Category Archives: Stew

Pozole Rojo in an Instant Pot

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Pozole 2

When I was in cooking school in Mexico, we went to Taxco, the “silver city” often. I had also been there many times when I was growing up. The hillside town has silver mines and many silversmiths catering to shoppers. With every visit we would go to the Pozolerias for lunch or dinner. If we were lucky,  we would be there on a Thursday we could get the Pozole Verde (green). On other days there was Pozole Rojo (red) and Blanco (white). Traditionally Pozole was made with pork. I know this is gross, but back when the Aztecs were sacrificing humans, they even used human flesh and later, pork tasted more like human flesh. Over the centuries it has developed into a regional stew with pork, chicken or even vegetarian ingredients.

Pozole is the Mexican name for treated corn, also known in the US as hominy. Since maize was a sacred plant for the Aztecs and other inhabitants of Mesoamerica, pozole was made to be consumed on special occasions. The conjunction of maize (usually whole hominy kernels) and meat in a single dish is of particular interest to scholars, because the ancient Americans believed the gods made humans out of masa (cornmeal dough).

This recipe is for the rojo pozole with chicken and it includes home made stock as well as an abundance of dried chiles. In this case I used ancho and guajillo which make a rich and delicious stew.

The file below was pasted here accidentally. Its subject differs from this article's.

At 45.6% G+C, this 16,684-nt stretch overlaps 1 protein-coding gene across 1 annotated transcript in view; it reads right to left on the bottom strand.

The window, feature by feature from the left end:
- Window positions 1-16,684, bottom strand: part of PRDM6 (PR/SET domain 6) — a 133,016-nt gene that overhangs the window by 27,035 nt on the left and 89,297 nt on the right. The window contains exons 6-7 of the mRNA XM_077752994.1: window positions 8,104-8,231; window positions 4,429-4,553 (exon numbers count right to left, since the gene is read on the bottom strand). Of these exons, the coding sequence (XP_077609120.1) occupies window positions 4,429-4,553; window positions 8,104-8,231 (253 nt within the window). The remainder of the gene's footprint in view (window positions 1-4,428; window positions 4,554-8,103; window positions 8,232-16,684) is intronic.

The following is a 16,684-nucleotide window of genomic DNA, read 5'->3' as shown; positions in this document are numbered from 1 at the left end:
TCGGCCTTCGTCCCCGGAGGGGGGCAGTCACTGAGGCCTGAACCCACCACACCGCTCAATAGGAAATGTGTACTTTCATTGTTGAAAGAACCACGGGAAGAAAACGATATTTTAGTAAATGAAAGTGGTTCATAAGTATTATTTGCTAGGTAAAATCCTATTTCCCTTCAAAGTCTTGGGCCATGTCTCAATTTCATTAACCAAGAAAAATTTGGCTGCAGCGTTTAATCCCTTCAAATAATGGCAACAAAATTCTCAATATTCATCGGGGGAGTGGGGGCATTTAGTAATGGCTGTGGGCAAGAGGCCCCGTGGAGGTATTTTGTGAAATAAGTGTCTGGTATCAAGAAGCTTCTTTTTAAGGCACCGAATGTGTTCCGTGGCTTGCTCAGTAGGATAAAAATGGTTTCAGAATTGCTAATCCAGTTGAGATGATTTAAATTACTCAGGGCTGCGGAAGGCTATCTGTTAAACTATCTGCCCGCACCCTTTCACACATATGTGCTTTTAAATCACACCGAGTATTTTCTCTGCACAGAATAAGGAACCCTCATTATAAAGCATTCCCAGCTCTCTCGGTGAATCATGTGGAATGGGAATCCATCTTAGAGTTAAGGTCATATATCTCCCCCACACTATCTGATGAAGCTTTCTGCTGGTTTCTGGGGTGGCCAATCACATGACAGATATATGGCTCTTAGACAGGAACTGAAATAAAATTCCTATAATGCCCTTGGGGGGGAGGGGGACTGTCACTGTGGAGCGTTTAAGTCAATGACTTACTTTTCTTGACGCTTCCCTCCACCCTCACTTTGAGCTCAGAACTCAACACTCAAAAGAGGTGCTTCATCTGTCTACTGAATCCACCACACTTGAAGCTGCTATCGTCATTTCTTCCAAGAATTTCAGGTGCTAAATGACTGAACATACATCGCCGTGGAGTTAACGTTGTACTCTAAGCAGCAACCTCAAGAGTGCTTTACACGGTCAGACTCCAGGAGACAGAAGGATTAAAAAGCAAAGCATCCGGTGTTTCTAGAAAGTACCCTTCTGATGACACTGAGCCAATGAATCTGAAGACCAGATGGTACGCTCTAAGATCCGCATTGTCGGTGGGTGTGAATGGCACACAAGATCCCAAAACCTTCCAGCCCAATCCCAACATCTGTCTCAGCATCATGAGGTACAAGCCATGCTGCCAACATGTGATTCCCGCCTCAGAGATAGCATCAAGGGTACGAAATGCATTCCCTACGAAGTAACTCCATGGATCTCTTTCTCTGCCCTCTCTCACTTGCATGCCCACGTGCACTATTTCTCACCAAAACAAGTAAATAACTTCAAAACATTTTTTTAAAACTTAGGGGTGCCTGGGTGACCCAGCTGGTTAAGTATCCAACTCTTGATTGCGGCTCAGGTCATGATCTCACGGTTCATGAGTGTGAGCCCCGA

When pozole is served, it is accompanied by a wide variety of condiments, potentially including chopped onion, shredded lettuce or cabbage, sliced radishes, avocado, lime, cilantro, tostadas (freshly cooked tortilla chips), Mexican Crema and/or chicharrones (fresh fried pork skin).

While this recipe is developed for the Instant Pot, it can also be made in a dutch oven or pasta pot. The cooking time will be much longer.

A note about the hominy/pozole: This can be made with canned hominy, but I suggest you take the time to soak and make your own. It will have much better texture and flavor. You can buy prepared hominy by Rancho Gordo, however, it is smaller than the kind purchased in Hispanic Markets or the kind you will make yourself.  Both will need to be soaked over night and cooked in the stock for about 30-50 minutes in the IP.  If you are cooking in a regular pot it will take 2-4 hours depending on the kind you are using. The Rancho Gordo Hominy takes less cooking time because of the size of the kernels. If you really want the original flavor you can buy large heirloom corn from Anson Mills (my favorite heirloom provider) and make your own. It is an extra step, but well worth the effort. Directions can be found here: How to make Hominy from Corn.

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Ingredients: 

  • Chicken stock made from a whole chicken
  • Breast  and thigh meat from the chicken, reserved
  • 2 cups of dry hominy soaked for 8-10 hours
  • 6 ounces each of dried Ancho and Guajillo chiles
  • 1 onion cut in large chunks
  • 8 cloves of peeled and smashed garlic
  • 1 tablespoon of Mexican Oregano (or marjoram)

Method: 

Chiles1

  • Drain the hominy and rinse.
  • Put the hominy in the Instant pot and cover it with stock, about 3″ above the hominy.
  • Cook on the bean function for about 30 minutes if using Rancho Gordo Hominy, 60 minutes if you are using the Mexican Pozole. Check for doneness. It should be somewhat al dente, but not tough or difficult to bite into. Avoid over cooking it to retain integrity of the kernels.